A tantalizing study has provided new insight into how the Internet might be shaping what we look for in an ideal mate.
In a world where the fashion industry and magazines are often blamed for controlling standards of beauty, psychologists at the University of St. Andrews in Scotland revealed the Internet may have the most impact on what people find attractive- those with access to the Internet tend to prefer stereotypically masculine and feminine body types, while those without Internet prefer men who appeared more feminine and vice versa.
"We take the internet for granted, yet in much of the word there is a 'digital divide' that separates people living with and without luxuries," David Perrett, lead psychologist at the university's Perception Lab, said according to The Huffington Post. "So it should not be surprising that people in very different circumstances have different priorities for qualities in a spouse."
In El Salvador, where most residents do not have access to the web, researchers showed 200 men and women between the ages of 18 and 25 faces in sets of two. The participants were asked which face in the pair they considered more attractive and then filled out a questionnaire about their access to the Internet, TV and running water.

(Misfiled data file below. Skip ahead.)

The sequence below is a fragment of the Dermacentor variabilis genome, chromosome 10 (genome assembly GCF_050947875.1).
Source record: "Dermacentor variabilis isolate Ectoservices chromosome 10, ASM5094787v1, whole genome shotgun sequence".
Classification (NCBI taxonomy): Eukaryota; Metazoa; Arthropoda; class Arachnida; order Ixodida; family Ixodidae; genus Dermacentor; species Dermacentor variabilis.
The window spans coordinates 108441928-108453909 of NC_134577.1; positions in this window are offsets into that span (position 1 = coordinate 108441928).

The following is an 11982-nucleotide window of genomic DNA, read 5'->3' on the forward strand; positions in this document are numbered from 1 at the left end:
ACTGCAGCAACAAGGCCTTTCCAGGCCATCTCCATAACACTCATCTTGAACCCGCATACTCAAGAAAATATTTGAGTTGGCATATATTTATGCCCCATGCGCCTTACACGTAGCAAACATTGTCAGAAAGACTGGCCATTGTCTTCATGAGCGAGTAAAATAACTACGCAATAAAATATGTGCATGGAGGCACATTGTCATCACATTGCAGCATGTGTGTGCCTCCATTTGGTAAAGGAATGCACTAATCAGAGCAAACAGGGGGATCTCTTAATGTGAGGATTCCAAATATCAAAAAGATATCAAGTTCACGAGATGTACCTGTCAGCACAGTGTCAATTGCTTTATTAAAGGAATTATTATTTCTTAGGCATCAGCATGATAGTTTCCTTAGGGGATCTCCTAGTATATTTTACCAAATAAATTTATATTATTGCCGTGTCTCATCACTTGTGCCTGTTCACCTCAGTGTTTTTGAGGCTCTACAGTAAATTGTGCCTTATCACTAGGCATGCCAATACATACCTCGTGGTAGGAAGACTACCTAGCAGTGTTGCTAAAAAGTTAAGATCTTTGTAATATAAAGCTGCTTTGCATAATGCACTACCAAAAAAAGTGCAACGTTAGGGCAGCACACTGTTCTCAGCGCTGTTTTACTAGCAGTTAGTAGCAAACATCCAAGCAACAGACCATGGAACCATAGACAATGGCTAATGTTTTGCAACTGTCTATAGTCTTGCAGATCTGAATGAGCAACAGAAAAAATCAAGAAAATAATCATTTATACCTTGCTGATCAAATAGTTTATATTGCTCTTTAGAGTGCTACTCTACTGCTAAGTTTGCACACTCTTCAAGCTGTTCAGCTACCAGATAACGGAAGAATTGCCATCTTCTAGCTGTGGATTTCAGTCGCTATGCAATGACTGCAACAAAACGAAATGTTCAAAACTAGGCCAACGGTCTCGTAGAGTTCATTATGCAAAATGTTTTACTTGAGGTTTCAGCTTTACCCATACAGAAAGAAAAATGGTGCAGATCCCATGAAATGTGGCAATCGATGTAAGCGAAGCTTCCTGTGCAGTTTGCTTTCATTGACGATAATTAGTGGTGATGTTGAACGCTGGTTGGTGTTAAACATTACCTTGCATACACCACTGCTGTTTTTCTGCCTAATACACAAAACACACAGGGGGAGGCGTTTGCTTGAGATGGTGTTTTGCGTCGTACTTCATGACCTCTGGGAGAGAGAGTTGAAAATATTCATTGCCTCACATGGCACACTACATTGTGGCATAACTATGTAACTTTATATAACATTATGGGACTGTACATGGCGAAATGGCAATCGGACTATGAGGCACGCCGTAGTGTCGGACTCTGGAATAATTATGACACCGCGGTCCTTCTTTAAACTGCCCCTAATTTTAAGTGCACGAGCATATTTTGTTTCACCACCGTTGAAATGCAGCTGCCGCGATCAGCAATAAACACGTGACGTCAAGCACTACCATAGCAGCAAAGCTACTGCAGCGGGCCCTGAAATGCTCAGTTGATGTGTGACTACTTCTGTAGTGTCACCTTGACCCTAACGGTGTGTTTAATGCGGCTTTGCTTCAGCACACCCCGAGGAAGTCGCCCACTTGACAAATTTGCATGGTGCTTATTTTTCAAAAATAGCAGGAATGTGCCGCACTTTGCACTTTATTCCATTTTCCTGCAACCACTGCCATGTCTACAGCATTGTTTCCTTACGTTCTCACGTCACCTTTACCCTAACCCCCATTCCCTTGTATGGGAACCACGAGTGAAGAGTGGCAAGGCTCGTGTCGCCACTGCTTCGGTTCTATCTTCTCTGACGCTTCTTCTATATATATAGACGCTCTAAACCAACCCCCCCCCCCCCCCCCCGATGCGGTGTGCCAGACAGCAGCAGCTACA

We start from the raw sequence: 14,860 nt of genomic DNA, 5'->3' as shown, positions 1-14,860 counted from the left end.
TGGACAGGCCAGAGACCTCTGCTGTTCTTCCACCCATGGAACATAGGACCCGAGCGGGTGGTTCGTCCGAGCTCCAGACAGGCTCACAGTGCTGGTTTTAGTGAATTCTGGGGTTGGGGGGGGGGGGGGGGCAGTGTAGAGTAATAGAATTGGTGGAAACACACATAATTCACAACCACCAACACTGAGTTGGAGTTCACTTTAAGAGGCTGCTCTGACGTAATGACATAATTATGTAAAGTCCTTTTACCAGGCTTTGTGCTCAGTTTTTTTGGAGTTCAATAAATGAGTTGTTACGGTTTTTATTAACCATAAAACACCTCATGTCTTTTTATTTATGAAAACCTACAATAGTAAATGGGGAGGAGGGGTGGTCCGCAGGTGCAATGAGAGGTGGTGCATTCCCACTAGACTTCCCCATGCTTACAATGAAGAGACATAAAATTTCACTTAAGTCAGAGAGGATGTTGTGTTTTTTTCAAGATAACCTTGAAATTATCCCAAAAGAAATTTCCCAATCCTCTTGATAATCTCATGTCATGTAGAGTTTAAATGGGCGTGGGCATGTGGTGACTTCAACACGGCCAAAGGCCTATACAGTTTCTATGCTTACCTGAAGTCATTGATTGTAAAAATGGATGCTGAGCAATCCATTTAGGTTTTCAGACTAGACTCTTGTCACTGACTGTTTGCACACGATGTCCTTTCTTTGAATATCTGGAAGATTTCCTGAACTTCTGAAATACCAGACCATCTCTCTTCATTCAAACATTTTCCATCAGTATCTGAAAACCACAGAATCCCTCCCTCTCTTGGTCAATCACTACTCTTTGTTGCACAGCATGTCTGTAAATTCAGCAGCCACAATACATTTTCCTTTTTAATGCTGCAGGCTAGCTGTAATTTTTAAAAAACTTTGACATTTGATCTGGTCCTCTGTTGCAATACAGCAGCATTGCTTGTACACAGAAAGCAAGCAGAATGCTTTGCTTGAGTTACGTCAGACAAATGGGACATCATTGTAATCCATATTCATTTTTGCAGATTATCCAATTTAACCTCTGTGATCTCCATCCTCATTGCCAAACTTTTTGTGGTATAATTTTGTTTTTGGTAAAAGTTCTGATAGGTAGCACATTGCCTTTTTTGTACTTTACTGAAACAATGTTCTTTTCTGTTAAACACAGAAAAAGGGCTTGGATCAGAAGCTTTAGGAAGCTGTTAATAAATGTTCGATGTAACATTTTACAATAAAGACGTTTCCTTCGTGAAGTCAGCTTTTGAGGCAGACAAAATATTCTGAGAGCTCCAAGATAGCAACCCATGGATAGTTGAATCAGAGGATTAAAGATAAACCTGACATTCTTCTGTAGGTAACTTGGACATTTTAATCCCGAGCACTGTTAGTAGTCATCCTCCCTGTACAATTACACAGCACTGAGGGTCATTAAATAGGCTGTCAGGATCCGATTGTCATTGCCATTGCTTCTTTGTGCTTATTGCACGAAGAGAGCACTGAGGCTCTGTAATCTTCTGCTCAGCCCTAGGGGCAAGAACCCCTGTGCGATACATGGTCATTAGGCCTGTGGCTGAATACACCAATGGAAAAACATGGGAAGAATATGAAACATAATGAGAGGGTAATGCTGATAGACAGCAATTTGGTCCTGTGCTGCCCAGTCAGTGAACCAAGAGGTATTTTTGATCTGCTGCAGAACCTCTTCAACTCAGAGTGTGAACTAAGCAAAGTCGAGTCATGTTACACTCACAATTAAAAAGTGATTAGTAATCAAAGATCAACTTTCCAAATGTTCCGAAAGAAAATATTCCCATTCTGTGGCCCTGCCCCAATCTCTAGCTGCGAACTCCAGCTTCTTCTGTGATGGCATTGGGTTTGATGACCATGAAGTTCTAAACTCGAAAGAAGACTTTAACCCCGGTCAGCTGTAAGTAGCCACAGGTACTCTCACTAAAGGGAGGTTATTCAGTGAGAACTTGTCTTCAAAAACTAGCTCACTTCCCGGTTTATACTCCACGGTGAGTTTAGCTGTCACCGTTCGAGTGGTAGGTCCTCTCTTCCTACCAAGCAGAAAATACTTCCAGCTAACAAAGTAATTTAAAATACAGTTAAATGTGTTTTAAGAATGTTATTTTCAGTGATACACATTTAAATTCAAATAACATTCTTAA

Results showed that participants who used the Internet chose thinner female faces and male faces that were wider and more masculine, according to The Huffington Post.
"One possibility for the difference is the level of media exposure: people with Internet access are more exposed to the media (adverts or websites), which promotes the beauty ideals of muscly men and thin feminine women," said psychologist Carlota Batres, the Perception Lab student who conducted the El Salvador study.
The study provides insight into another possible theory on how human preferences change with their circumstances. Lack of Internet access correlated with lack of access to running water, indicating a low income household. Those same people also tended to prefer wider female faces.
"When income and access to food is uncertain, heavier women may be better equipped to survive and reproduce and therefore preferences for heavier women could be adaptive," Batres said.